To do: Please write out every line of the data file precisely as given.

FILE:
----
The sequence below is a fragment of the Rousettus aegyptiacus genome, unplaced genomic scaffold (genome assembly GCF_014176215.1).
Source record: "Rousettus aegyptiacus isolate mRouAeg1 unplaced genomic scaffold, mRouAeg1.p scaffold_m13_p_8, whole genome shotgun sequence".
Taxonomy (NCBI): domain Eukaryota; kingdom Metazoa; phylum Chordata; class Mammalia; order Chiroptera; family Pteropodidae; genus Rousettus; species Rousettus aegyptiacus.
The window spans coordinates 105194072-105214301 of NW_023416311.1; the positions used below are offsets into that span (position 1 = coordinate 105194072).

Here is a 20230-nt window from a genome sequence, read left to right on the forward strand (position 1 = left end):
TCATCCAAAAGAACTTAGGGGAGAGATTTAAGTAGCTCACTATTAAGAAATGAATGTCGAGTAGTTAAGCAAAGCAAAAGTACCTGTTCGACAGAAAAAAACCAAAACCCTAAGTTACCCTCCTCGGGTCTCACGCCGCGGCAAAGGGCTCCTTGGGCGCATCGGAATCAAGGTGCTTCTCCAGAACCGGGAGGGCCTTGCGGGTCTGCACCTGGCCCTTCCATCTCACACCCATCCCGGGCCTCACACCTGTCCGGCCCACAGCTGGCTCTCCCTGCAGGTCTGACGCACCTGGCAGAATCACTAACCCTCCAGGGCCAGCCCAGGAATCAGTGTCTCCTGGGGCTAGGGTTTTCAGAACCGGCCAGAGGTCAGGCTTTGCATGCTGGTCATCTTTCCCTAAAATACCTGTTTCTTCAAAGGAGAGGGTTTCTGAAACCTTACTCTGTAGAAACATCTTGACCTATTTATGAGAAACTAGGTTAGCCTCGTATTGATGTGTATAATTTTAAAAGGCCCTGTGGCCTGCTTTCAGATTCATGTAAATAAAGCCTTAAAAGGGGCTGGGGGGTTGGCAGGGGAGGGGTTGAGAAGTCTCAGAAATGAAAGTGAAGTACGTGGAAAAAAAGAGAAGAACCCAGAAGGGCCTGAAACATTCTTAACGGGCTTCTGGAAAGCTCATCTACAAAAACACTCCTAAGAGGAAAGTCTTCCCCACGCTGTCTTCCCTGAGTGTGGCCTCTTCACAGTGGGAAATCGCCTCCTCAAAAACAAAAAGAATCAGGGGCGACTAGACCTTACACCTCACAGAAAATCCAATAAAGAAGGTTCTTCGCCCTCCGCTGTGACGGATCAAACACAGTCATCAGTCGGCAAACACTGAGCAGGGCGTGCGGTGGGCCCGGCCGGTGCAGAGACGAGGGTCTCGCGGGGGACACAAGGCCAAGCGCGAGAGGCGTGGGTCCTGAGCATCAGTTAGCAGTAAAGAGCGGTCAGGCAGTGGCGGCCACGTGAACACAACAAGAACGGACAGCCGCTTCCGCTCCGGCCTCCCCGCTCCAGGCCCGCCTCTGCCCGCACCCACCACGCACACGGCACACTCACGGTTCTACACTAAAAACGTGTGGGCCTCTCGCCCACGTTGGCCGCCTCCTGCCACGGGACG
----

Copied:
The sequence below is a fragment of the Rousettus aegyptiacus genome, unplaced genomic scaffold (genome assembly GCF_014176215.1).
Source record: "Rousettus aegyptiacus isolate mRouAeg1 unplaced genomic scaffold, mRouAeg1.p scaffold_m13_p_8, whole genome shotgun sequence".
Taxonomy (NCBI): domain Eukaryota; kingdom Metazoa; phylum Chordata; class Mammalia; order Chiroptera; family Pteropodidae; genus Rousettus; species Rousettus aegyptiacus.
The window spans coordinates 105194072-105214301 of NW_023416311.1; the positions used below are offsets into that span (position 1 = coordinate 105194072).

Here is a 20230-nt window from a genome sequence, read left to right on the forward strand (position 1 = left end):
TCATCCAAAAGAACTTAGGGGAGAGATTTAAGTAGCTCACTATTAAGAAATGAATGTCGAGTAGTTAAGCAAAGCAAAAGTACCTGTTCGACAGAAAAAAACCAAAACCCTAAGTTACCCTCCTCGGGTCTCACGCCGCGGCAAAGGGCTCCTTGGGCGCATCGGAATCAAGGTGCTTCTCCAGAACCGGGAGGGCCTTGCGGGTCTGCACCTGGCCCTTCCATCTCACACCCATCCCGGGCCTCACACCTGTCCGGCCCACAGCTGGCTCTCCCTGCAGGTCTGACGCACCTGGCAGAATCACTAACCCTCCAGGGCCAGCCCAGGAATCAGTGTCTCCTGGGGCTAGGGTTTTCAGAACCGGCCAGAGGTCAGGCTTTGCATGCTGGTCATCTTTCCCTAAAATACCTGTTTCTTCAAAGGAGAGGGTTTCTGAAACCTTACTCTGTAGAAACATCTTGACCTATTTATGAGAAACTAGGTTAGCCTCGTATTGATGTGTATAATTTTAAAAGGCCCTGTGGCCTGCTTTCAGATTCATGTAAATAAAGCCTTAAAAGGGGCTGGGGGGTTGGCAGGGGAGGGGTTGAGAAGTCTCAGAAATGAAAGTGAAGTACGTGGAAAAAAAGAGAAGAACCCAGAAGGGCCTGAAACATTCTTAACGGGCTTCTGGAAAGCTCATCTACAAAAACACTCCTAAGAGGAAAGTCTTCCCCACGCTGTCTTCCCTGAGTGTGGCCTCTTCACAGTGGGAAATCGCCTCCTCAAAAACAAAAAGAATCAGGGGCGACTAGACCTTACACCTCACAGAAAATCCAATAAAGAAGGTTCTTCGCCCTCCGCTGTGACGGATCAAACACAGTCATCAGTCGGCAAACACTGAGCAGGGCGTGCGGTGGGCCCGGCCGGTGCAGAGACGAGGGTCTCGCGGGGGACACAAGGCCAAGCGCGAGAGGCGTGGGTCCTGAGCATCAGTTAGCAGTAAAGAGCGGTCAGGCAGTGGCGGCCACGTGAACACAACAAGAACGGACAGCCGCTTCCGCTCCGGCCTCCCCGCTCCAGGCCCGCCTCTGCCCGCACCCACCACGCACACGGCACACTCACGGTTCTACACTAAAAACGTGTGGGCCTCTCGCCCACGTTGGCCGCCTCCTGCCACGGGACG